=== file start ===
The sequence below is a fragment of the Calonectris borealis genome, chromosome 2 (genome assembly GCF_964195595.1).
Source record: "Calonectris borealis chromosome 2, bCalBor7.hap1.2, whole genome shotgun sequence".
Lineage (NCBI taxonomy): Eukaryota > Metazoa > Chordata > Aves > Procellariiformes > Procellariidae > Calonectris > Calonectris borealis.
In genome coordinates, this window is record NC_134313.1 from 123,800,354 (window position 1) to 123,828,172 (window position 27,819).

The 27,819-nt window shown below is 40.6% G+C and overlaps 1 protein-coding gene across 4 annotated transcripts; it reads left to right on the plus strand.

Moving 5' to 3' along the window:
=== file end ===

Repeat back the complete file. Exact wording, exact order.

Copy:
The sequence below is a fragment of the Calonectris borealis genome, chromosome 2 (genome assembly GCF_964195595.1).
Source record: "Calonectris borealis chromosome 2, bCalBor7.hap1.2, whole genome shotgun sequence".
Lineage (NCBI taxonomy): Eukaryota > Metazoa > Chordata > Aves > Procellariiformes > Procellariidae > Calonectris > Calonectris borealis.
In genome coordinates, this window is record NC_134313.1 from 123,800,354 (window position 1) to 123,828,172 (window position 27,819).

The 27,819-nt window shown below is 40.6% G+C and overlaps 1 protein-coding gene across 4 annotated transcripts; it reads left to right on the plus strand.

Moving 5' to 3' along the window: